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June 8, 2006, New York Times
Muslim Women Don't See Themselves as Oppressed, Survey Finds
By HELENA ANDREWS
WASHINGTON, June 7 Muslim women do not think they are conditioned to accept second-class status or view themselves as oppressed, according to a survey released Tuesday by The Gallup Organization.
According to the poll, conducted in 2005, a strong majority of Muslim women believe they should have the right to vote without influence, work outside the home and serve in the highest levels of government. In more than 8,000 face-to-face interviews conducted in eight predominantly Muslim countries, the survey found that many women in the Muslim world did not see sex issues as a priority because other issues were more pressing.
When asked what they resented most about their own societies, a majority of Muslim women polled said that a lack of unity among Muslim nations, violent extremism, and political and economic corruption were their main concerns. The hijab, or head scarf, and burqa, the garment covering face and body, seen by some Westerners as tools of oppression, were never mentioned in the women's answers to the open-ended questions, the poll analysts said.
Concerning women's rights in general, most Muslim women polled associated sex equality with the West. Seventy-eight percent of Moroccan women, 71 percent of Lebanese women and 48 percent of Saudi women polled linked legal equality with the West. Still, a majority of the respondents did not think adopting Western values would help the Muslim world's political and economic progress.
The most frequent response to the question, "What do you admire least about the West?" was the general perception of moral decay, promiscuity and pornography that pollsters called the "Hollywood image" that is regarded as degrading to women.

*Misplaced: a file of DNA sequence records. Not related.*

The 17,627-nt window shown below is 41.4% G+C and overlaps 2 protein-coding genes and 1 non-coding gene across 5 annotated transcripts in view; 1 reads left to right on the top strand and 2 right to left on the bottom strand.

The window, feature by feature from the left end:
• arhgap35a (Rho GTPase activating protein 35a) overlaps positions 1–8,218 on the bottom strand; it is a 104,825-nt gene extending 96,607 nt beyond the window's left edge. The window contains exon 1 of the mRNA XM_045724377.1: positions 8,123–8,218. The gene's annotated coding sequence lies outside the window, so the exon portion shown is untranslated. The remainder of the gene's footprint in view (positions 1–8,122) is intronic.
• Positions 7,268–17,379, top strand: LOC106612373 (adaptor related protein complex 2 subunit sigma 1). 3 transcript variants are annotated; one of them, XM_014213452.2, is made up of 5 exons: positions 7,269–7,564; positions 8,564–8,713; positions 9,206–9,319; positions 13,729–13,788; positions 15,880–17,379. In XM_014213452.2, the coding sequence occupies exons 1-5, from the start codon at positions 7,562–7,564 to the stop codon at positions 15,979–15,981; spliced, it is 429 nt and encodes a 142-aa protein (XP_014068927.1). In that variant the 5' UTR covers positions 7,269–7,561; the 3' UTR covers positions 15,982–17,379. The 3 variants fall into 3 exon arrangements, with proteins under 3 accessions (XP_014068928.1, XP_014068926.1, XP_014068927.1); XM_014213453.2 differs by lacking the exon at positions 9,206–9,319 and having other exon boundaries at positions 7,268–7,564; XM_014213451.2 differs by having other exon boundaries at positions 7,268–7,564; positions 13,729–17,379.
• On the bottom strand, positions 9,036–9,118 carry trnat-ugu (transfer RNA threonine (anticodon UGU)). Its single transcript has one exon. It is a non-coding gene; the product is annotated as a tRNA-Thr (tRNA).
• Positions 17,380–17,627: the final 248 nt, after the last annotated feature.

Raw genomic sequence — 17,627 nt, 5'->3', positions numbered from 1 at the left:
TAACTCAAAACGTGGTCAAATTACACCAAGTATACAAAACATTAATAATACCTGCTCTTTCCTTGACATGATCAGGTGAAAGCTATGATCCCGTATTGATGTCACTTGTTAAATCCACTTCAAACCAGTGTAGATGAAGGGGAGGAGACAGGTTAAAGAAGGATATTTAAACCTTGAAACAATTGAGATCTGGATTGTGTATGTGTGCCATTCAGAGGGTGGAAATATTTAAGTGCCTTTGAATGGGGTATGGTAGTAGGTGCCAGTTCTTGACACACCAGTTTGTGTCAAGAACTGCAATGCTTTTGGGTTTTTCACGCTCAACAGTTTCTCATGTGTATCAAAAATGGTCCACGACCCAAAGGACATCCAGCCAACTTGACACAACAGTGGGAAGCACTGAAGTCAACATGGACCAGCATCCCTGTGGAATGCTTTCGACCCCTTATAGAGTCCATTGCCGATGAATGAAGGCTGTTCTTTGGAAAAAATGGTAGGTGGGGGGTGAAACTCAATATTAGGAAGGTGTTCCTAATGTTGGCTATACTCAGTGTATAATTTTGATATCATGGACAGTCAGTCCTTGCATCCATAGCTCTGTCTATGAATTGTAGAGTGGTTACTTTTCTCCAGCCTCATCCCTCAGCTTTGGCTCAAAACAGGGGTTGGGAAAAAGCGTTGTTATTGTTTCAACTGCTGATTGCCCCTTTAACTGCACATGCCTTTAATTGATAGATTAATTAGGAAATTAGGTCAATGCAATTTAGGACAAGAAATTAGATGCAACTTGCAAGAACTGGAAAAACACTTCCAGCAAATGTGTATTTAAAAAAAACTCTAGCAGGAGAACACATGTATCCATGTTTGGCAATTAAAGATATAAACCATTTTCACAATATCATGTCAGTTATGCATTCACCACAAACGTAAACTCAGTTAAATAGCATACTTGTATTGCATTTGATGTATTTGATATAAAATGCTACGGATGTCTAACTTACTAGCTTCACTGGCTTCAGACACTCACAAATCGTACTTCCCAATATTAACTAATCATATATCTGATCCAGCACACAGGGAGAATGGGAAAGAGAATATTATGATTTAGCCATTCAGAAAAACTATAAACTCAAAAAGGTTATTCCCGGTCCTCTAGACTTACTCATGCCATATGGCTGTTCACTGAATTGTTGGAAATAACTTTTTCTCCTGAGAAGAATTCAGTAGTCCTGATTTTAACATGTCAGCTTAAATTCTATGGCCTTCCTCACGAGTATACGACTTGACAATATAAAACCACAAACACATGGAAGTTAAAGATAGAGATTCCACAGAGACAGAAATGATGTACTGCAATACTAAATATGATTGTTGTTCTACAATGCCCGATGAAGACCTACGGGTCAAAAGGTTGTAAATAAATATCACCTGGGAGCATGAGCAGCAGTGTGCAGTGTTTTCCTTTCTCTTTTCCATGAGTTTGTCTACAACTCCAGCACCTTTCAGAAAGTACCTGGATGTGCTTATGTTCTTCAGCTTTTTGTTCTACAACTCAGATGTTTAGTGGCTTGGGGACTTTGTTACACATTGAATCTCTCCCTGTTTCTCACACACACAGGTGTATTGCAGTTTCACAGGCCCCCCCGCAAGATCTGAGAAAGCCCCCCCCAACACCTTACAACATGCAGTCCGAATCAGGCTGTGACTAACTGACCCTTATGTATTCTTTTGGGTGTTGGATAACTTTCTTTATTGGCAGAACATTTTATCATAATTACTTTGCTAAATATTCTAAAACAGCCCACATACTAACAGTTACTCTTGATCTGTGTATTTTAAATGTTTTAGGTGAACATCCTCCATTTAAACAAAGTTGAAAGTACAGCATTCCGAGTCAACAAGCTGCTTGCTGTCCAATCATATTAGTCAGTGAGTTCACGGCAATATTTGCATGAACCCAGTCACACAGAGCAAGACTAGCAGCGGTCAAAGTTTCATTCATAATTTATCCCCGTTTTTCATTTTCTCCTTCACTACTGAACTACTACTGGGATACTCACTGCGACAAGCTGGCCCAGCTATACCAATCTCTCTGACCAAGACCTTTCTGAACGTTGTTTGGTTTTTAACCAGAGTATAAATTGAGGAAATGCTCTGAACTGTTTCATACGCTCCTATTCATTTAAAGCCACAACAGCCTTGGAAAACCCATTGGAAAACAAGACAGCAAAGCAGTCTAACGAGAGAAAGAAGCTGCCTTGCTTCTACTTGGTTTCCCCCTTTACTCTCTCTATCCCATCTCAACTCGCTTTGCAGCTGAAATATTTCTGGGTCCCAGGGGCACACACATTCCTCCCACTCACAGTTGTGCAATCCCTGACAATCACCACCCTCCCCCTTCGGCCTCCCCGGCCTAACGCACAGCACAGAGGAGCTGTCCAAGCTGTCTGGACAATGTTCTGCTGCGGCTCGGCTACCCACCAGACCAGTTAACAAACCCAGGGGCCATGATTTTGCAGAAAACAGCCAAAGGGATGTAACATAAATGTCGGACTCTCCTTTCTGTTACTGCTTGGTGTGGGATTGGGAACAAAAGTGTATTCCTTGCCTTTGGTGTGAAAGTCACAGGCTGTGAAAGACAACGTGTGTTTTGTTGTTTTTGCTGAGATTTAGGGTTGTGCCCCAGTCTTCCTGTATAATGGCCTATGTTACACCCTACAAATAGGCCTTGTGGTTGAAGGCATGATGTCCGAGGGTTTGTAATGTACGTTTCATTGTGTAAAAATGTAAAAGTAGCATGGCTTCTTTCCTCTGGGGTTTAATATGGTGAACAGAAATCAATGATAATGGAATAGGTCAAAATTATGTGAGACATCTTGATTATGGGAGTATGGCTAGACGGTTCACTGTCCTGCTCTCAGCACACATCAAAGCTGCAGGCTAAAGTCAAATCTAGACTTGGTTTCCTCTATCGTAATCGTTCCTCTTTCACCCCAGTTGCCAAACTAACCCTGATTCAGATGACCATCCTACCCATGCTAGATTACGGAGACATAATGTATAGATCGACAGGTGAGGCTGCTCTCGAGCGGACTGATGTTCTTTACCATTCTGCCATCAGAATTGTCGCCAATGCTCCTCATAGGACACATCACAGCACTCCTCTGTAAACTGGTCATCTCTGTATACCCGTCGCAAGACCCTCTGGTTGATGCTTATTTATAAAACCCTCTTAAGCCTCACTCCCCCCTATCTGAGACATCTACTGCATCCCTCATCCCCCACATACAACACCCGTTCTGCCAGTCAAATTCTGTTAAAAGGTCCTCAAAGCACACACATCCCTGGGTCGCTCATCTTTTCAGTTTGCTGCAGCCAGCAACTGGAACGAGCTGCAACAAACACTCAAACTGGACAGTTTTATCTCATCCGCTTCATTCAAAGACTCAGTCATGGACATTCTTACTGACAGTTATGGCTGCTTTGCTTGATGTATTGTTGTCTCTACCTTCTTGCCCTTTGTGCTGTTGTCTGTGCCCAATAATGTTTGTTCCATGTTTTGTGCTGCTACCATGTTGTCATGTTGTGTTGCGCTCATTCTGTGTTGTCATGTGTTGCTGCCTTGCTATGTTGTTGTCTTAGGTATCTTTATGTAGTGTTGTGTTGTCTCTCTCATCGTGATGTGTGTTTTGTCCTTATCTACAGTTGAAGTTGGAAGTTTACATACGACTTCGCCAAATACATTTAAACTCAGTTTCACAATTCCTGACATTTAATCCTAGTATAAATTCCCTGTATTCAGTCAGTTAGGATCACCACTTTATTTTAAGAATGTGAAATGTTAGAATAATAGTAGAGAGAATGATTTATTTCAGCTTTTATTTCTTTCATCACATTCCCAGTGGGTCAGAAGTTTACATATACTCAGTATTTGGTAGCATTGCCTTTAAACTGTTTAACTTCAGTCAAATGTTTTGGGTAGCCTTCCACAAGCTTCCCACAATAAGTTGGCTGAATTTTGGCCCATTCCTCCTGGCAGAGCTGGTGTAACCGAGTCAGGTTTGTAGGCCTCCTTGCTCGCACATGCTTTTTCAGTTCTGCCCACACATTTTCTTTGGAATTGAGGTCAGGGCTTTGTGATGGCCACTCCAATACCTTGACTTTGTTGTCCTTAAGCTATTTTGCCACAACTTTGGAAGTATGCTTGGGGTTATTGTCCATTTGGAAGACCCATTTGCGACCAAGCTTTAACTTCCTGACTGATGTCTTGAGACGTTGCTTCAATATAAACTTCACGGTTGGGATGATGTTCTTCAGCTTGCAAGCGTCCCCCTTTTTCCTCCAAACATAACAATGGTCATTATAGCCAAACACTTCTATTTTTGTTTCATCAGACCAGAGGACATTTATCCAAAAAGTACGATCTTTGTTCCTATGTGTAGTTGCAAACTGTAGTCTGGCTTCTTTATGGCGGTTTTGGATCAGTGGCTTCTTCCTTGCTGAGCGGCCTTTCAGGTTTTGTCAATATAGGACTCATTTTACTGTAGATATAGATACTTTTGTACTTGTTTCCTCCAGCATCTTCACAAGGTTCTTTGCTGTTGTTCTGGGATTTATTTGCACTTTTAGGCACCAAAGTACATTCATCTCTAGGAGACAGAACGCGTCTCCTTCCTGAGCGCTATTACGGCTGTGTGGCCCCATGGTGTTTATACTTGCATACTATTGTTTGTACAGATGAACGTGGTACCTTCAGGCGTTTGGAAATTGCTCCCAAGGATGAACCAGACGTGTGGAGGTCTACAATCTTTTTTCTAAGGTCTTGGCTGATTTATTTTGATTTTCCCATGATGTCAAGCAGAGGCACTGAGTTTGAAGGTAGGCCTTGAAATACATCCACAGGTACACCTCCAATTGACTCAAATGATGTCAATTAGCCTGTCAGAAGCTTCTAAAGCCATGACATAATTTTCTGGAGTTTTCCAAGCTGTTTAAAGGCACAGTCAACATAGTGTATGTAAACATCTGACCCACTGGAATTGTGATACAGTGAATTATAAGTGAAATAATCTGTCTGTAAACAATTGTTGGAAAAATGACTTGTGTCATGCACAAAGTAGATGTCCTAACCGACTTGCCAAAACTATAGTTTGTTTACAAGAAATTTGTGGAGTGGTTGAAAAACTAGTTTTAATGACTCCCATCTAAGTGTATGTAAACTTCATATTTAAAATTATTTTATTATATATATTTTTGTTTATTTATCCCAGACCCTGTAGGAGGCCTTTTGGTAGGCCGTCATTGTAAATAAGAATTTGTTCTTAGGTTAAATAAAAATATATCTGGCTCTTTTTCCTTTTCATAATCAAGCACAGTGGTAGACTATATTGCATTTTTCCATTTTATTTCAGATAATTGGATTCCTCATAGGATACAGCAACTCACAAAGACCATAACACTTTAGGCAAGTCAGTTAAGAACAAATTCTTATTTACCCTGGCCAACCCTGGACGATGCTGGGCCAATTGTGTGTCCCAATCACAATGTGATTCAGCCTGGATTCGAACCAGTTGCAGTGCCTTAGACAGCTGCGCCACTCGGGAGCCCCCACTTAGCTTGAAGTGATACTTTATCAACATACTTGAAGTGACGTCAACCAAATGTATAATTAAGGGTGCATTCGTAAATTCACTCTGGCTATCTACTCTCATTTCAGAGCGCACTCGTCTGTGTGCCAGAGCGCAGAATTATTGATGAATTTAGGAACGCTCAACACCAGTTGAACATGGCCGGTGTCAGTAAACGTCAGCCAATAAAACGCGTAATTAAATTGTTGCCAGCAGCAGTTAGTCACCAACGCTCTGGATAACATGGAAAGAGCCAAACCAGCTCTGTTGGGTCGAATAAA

An overwhelming majority of the women polled in each country cited "attachment to moral and spiritual values" as the best aspect of their own societies. In Pakistan, 53 percent of the women polled said attachment to their religious beliefs was their country's most admirable trait. Similarly, in Egypt, 59 percent of the women surveyed cited love of their religion as the best aspect.
At 97 percent, Lebanon had the highest percentage of women who said they believed they should be able to make their own voting decisions, followed by Egypt and Morocco at 95 percent. Pakistan was lowest, at 68 percent.
The survey, "What Women Want: Listening to the Voices of Muslim Women," is a part of The Gallup World Poll, which plans to survey 95 percent of the earth's population over the next century.
Dalia Mogahed, the strategic analyst of Muslim studies at The Gallup World Poll, said the new data provide fresh insight into the Muslim world, where Western perceptions generally cast women as victims. "Women's empowerment has been identified as a key goal of U.S. policy in the region," said Ms. Mogahed, adding that Muslim women's rights have generated a lot of interest without much empirical information on "what Muslim women want."
Ms. Mogahed, who was born in Egypt and wears a Islamic head scarf, rejected the idea that Muslim women had been brainwashed by the dominant male culture, citing as proof the fact that women freely stated that they deserved certain rights.
"In every culture there is a dominant narrative, and in many cases it is constructed by people in power who happen to be men," Ms. Mogahed said.
Copyright 2006 The New York Times Company